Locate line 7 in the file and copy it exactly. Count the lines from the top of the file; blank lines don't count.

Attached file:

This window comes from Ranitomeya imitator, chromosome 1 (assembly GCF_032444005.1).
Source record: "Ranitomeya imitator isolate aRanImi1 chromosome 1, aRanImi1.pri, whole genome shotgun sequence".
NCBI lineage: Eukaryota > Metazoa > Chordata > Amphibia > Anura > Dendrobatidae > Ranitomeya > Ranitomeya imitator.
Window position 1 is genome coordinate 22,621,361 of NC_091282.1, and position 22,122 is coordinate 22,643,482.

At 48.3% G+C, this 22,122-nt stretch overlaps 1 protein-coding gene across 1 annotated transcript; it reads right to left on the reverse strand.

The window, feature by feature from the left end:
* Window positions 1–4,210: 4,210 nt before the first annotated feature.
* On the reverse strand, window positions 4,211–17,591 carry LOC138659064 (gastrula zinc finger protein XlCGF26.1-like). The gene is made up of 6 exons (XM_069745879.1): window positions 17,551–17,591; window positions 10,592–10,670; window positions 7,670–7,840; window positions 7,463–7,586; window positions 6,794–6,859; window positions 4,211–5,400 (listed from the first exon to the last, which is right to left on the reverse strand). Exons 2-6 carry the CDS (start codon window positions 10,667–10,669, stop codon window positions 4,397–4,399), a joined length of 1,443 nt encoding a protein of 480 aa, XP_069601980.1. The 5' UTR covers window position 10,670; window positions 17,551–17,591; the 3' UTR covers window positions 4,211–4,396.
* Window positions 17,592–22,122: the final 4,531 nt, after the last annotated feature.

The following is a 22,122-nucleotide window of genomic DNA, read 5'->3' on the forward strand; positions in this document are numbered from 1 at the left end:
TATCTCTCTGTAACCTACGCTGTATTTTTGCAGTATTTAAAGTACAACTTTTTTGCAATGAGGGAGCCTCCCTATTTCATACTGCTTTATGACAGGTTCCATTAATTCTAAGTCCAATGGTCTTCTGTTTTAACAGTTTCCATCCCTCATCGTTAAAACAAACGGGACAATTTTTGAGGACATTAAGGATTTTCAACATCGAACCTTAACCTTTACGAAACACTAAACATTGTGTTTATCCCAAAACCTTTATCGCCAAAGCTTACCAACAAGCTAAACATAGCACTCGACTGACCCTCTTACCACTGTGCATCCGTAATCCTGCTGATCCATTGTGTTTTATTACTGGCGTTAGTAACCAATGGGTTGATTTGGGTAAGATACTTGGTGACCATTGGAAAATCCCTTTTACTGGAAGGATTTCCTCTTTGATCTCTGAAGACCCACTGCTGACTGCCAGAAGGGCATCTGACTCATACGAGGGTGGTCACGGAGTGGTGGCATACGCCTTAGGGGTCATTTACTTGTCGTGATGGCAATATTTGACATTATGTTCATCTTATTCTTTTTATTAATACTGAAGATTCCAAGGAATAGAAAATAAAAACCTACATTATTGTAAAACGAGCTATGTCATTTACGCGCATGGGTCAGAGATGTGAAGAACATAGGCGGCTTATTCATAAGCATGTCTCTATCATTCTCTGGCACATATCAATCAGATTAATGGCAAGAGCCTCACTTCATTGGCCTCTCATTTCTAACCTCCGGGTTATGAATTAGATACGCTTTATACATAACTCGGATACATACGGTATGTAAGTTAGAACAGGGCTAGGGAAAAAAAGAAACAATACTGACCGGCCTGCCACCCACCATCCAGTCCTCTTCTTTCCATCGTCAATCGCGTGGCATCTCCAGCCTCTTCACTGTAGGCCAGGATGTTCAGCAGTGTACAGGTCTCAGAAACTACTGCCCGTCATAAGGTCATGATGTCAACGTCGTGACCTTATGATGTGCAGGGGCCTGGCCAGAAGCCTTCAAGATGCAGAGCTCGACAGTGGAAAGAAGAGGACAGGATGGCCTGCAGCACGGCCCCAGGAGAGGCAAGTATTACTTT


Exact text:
* Window positions 1–4,210: 4,210 nt before the first annotated feature.